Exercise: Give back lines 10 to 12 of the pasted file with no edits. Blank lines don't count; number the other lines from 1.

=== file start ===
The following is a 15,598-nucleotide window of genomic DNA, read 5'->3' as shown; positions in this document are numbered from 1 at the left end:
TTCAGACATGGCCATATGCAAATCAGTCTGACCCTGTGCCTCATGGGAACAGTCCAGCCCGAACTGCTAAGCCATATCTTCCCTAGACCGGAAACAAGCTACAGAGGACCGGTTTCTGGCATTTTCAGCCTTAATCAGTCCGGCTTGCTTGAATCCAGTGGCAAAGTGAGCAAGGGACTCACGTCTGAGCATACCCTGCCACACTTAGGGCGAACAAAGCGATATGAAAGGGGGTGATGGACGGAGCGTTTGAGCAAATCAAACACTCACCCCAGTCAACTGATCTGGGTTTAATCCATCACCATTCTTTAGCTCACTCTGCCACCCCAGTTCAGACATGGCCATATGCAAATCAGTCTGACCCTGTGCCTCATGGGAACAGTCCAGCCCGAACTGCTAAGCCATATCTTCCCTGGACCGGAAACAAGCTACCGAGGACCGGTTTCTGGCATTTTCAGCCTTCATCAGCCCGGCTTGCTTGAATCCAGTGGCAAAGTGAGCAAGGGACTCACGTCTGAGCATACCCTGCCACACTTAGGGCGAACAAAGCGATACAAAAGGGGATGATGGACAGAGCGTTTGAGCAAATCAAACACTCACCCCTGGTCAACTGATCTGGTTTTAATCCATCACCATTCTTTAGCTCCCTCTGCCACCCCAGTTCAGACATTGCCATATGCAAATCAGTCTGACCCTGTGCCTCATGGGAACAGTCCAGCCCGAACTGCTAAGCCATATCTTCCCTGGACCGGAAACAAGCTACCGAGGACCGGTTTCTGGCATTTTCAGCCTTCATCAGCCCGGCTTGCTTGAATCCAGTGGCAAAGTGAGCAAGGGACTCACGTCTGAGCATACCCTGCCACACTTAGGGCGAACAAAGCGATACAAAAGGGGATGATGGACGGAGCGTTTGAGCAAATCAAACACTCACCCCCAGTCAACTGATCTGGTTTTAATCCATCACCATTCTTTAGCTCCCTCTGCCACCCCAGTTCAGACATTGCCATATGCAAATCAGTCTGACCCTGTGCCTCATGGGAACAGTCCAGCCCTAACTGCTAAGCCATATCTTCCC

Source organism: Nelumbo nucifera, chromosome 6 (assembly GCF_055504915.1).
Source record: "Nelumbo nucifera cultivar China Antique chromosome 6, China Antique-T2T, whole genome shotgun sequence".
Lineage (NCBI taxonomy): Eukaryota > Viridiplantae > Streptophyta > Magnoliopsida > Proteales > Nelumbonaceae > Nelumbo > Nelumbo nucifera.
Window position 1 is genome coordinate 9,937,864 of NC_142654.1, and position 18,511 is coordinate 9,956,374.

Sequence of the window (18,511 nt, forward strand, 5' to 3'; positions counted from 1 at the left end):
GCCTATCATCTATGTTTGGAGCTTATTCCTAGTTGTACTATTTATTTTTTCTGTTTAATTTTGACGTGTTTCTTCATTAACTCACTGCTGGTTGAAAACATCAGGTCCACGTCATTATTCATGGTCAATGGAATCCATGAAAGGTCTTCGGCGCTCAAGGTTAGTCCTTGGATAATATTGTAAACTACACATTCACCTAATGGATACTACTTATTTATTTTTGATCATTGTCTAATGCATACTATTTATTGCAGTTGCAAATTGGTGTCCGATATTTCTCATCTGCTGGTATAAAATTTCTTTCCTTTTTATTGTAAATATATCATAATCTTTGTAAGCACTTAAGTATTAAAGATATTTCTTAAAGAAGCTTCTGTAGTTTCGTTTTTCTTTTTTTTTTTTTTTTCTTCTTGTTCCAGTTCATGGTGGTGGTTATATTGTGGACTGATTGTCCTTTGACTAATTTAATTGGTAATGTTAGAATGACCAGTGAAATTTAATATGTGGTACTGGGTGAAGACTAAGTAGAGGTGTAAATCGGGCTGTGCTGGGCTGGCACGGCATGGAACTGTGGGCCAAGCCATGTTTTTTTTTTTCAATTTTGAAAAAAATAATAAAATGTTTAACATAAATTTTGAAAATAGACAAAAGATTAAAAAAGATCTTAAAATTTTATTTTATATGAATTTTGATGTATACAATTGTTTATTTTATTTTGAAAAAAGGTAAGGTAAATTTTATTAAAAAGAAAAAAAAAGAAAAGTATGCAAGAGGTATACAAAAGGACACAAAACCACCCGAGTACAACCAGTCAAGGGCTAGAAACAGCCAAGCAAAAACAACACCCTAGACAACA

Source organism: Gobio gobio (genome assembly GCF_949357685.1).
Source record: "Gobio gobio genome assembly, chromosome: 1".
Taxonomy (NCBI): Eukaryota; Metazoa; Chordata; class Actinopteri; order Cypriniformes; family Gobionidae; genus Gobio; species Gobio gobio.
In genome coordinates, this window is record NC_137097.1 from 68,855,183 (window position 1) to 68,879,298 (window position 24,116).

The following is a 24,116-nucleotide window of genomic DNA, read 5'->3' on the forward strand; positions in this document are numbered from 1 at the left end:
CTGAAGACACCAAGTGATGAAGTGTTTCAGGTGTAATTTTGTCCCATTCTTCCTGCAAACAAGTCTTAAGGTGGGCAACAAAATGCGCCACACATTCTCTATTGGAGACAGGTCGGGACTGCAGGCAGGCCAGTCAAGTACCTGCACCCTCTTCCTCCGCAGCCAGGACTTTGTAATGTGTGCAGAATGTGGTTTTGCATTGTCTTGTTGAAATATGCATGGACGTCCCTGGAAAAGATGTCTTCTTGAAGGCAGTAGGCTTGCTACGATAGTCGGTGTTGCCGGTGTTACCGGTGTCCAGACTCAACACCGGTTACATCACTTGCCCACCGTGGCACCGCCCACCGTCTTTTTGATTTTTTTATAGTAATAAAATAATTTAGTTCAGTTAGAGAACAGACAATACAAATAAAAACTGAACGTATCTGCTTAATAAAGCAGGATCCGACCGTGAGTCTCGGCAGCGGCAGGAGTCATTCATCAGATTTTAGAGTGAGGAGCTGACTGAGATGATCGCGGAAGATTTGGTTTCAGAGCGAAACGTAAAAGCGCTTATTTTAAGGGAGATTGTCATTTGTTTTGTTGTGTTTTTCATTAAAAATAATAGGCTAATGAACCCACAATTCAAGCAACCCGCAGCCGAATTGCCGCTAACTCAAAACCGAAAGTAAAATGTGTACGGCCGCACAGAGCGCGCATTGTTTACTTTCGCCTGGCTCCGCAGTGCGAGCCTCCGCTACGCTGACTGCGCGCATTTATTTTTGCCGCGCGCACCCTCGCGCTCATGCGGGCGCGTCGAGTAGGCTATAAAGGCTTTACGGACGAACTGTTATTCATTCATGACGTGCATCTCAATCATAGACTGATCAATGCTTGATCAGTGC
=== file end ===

Source record: "Gobio gobio genome assembly, chromosome: 1".
Taxonomy (NCBI): Eukaryota; Metazoa; Chordata; class Actinopteri; order Cypriniformes; family Gobionidae; genus Gobio; species Gobio gobio.
In genome coordinates, this window is record NC_137097.1 from 68,855,183 (window position 1) to 68,879,298 (window position 24,116).